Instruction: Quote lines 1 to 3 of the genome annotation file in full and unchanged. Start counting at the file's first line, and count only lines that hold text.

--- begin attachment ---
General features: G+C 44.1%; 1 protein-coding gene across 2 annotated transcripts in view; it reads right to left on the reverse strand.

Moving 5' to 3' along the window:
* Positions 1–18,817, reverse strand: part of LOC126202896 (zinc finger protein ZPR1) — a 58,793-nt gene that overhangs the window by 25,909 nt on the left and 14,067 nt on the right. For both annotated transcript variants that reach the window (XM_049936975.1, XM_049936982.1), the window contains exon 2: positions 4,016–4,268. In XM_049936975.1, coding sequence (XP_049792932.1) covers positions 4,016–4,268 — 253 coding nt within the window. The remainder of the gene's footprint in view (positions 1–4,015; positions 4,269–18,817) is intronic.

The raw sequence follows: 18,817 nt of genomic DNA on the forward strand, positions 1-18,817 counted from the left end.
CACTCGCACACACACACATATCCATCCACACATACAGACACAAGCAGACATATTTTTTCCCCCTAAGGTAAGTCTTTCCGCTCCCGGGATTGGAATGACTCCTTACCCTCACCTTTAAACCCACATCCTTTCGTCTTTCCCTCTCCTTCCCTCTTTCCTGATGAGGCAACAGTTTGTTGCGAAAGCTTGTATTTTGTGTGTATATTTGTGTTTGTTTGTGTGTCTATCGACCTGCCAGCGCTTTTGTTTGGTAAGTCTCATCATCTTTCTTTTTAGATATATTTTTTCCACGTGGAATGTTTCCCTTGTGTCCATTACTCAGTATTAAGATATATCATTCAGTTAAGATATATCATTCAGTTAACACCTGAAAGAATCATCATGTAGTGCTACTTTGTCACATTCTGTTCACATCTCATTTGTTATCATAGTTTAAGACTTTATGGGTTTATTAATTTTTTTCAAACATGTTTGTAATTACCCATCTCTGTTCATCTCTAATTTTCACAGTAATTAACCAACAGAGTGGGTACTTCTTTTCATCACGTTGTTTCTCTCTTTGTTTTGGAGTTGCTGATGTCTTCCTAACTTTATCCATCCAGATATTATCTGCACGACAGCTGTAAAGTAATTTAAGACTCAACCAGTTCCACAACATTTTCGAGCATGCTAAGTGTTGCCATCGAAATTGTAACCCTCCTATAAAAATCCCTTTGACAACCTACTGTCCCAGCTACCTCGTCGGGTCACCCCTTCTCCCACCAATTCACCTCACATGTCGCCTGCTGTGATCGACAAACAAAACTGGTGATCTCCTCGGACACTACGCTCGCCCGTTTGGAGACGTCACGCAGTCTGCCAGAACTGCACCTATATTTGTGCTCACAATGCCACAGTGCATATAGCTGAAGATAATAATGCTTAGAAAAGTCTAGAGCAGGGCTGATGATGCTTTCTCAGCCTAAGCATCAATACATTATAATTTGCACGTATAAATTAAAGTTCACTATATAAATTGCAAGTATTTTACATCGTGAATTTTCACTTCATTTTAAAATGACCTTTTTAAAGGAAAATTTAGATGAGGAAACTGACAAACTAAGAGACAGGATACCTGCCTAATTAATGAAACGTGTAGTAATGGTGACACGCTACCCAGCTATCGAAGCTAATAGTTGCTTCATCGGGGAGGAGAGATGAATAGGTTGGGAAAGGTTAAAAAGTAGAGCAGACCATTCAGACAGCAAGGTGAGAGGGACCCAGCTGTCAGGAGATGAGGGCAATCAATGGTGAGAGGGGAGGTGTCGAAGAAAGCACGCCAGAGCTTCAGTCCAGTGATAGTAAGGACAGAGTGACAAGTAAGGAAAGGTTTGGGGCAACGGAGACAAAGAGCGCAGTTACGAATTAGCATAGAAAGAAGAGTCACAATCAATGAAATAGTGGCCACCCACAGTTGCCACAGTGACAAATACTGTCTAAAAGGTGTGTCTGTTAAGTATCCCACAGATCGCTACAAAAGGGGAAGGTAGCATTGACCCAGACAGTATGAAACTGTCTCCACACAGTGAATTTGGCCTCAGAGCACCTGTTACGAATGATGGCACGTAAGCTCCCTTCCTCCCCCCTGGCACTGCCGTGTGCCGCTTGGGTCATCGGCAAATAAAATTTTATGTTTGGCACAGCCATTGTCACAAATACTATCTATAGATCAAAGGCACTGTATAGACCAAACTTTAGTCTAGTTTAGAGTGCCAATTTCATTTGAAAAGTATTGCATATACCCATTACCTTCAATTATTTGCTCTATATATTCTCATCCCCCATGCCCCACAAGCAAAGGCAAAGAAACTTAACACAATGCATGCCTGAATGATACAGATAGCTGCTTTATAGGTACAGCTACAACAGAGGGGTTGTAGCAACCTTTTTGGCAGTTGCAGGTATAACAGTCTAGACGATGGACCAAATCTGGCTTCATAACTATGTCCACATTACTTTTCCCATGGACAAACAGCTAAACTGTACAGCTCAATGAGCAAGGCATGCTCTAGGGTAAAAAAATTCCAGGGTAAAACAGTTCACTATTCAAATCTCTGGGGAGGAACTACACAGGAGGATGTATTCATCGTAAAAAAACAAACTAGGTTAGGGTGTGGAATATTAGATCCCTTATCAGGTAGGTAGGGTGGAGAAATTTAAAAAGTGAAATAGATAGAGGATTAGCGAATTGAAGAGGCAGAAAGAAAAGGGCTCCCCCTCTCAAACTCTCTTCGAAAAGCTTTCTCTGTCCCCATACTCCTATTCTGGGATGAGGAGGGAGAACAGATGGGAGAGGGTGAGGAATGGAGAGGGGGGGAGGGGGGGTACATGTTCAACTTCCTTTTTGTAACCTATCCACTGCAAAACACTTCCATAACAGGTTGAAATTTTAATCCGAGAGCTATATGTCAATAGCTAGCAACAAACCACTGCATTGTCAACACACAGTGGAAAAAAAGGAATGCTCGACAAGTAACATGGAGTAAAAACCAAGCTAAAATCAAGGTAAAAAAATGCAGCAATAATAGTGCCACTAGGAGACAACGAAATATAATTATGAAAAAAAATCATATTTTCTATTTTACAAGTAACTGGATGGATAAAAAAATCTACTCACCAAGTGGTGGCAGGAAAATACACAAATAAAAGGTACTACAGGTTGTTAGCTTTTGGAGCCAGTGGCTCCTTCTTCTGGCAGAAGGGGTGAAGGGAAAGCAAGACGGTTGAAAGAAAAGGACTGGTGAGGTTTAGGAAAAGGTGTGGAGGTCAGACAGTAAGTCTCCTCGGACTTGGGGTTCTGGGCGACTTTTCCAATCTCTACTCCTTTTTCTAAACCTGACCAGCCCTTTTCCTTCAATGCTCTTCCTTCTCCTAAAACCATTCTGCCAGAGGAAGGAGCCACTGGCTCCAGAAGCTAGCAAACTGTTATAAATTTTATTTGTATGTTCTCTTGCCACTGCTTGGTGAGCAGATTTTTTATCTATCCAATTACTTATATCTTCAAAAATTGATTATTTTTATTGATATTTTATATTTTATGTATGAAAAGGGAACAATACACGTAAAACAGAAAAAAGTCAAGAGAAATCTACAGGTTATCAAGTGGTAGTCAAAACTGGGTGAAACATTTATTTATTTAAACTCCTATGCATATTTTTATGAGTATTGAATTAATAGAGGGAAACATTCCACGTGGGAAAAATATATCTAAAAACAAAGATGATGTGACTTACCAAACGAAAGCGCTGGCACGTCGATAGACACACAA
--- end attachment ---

General features: G+C 44.1%; 1 protein-coding gene across 2 annotated transcripts in view; it reads right to left on the reverse strand.

Moving 5' to 3' along the window:
* Positions 1–18,817, reverse strand: part of LOC126202896 (zinc finger protein ZPR1) — a 58,793-nt gene that overhangs the window by 25,909 nt on the left and 14,067 nt on the right. For both annotated transcript variants that reach the window (XM_049936975.1, XM_049936982.1), the window contains exon 2: positions 4,016–4,268. In XM_049936975.1, coding sequence (XP_049792932.1) covers positions 4,016–4,268 — 253 coding nt within the window. The remainder of the gene's footprint in view (positions 1–4,015; positions 4,269–18,817) is intronic.